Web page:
What makes Kirby so cute, and why does he make us so happy? In this episode of the podcast, Hammy, Sachin and Marcus discuss Kirby (and other cute characters, besides), to discover the healing power of cuteness.

Kirby is cute even when he’s acting tough

We consider what makes something cute, and why we find things cute in the first place. What is the purpose of cuteness in terms of survival, and as a social tool? How is it similar to the Japanese concept of kawaii? We look at games that use cuteness, and how they appeal to gamers. The new Kirby game, Kirby and the Forgotten Land, combines cuteness with an unsettling atmosphere – does this reflect how we use cuteness to deal with stressful situations? Do we like cuteness because it takes us back to younger, simpler days? We see if depression can reduce our reaction to cuteness, and talk about how people want to look at cute things when they are feeling down. Finally we read about how one cute game, Animal Crossing, has been helping people during these dark times.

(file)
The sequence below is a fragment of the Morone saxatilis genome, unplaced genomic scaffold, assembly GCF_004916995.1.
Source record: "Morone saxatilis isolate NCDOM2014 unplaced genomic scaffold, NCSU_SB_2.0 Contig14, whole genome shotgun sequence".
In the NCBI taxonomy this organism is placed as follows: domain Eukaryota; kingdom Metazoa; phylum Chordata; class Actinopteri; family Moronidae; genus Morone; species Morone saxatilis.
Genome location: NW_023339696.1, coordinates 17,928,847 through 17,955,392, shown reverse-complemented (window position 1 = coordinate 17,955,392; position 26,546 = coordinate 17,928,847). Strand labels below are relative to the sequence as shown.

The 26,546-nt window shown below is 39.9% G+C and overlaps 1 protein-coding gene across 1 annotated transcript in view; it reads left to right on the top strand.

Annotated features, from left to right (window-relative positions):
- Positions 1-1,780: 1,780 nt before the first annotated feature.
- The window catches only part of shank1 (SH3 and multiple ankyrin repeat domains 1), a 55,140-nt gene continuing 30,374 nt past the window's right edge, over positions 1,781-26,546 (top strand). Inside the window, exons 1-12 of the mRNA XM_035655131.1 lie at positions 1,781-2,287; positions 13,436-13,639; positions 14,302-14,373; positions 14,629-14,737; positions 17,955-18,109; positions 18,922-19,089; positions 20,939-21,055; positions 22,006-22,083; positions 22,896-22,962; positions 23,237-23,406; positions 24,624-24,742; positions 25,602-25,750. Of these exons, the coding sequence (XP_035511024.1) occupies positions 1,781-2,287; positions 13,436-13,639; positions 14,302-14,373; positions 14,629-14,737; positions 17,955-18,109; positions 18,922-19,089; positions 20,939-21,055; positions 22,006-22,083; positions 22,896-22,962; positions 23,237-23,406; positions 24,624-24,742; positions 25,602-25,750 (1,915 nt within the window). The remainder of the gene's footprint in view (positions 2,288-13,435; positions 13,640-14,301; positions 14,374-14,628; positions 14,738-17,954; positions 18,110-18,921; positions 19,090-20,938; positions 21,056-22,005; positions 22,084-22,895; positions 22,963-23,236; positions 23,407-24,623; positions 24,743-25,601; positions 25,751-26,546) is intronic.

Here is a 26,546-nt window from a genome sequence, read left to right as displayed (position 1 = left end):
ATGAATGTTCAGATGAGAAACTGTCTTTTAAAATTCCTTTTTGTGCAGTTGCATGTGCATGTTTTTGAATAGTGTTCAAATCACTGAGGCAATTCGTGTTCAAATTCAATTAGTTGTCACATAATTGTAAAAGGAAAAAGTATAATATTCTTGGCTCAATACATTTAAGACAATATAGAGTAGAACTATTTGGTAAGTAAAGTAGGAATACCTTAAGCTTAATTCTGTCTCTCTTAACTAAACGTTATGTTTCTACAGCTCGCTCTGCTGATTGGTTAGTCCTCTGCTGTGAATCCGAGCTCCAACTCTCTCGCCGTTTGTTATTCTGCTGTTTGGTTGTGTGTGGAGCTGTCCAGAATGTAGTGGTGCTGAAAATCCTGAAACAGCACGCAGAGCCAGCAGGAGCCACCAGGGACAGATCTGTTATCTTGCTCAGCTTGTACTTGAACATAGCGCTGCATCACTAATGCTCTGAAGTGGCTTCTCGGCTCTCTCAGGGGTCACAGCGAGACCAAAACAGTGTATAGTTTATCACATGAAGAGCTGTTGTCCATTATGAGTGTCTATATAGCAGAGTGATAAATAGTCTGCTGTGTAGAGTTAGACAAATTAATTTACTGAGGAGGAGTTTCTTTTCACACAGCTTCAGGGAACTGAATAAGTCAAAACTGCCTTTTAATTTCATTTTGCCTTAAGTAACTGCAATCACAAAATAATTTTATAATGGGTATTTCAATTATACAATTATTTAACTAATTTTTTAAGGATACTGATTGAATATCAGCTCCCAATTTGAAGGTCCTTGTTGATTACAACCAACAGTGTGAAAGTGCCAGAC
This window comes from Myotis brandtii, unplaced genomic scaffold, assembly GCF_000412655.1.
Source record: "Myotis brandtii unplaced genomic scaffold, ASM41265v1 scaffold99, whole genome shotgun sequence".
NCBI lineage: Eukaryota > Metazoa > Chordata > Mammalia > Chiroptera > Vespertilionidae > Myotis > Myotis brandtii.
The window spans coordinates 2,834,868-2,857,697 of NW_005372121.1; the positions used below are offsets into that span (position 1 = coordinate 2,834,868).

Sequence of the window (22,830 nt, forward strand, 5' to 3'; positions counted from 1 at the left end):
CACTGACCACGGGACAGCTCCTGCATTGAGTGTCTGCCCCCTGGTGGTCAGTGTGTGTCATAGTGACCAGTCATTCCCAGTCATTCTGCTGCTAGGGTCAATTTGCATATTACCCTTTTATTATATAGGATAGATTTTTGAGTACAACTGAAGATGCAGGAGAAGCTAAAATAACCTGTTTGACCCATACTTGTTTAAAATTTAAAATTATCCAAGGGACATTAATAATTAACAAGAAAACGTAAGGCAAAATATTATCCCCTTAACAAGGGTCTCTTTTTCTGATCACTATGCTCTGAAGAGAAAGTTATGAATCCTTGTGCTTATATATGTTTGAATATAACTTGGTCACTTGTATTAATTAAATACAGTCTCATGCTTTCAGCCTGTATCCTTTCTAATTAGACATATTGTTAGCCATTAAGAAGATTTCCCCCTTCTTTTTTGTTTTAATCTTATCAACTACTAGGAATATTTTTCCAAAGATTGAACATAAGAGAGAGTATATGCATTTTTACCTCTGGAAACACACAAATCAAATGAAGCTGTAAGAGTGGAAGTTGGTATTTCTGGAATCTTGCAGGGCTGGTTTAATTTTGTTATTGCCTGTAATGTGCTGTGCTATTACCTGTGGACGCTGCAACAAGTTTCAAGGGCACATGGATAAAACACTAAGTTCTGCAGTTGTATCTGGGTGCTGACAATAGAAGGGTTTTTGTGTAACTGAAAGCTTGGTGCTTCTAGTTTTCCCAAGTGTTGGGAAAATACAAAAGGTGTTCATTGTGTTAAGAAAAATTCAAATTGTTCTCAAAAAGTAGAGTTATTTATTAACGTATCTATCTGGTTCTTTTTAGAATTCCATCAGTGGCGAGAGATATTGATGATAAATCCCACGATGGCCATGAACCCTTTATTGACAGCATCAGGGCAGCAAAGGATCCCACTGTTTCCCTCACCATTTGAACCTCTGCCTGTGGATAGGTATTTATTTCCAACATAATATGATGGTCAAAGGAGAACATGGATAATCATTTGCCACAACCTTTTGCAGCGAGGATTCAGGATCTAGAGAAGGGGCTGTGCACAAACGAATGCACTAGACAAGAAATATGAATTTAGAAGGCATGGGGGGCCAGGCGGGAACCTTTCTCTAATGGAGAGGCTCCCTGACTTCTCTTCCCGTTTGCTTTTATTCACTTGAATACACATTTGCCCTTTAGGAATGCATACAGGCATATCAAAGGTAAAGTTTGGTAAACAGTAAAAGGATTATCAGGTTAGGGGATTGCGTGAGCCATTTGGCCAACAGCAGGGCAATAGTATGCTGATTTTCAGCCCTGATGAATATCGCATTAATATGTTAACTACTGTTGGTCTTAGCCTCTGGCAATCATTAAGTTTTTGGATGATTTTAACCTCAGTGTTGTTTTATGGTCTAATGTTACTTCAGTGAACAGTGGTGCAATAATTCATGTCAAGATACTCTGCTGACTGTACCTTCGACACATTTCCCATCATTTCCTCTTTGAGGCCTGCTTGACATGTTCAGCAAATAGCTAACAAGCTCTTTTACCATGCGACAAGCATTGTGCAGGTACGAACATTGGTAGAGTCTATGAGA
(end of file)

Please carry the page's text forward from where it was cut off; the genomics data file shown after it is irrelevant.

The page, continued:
We used these sources for reference:
On cuteness: unlocking the parental brain and beyond – academic paper looking beyond the evolutionary psychological view of cuteness
Meaning of “Kawaii” from a psychological perspective – summary chapter on psychological understanding of kawaii
The healing power of virtual cuteness – article by Erica Kanesaka looking at the geopolitical context of kawaii, and how Animal Crossing was a comfort during the pandemic

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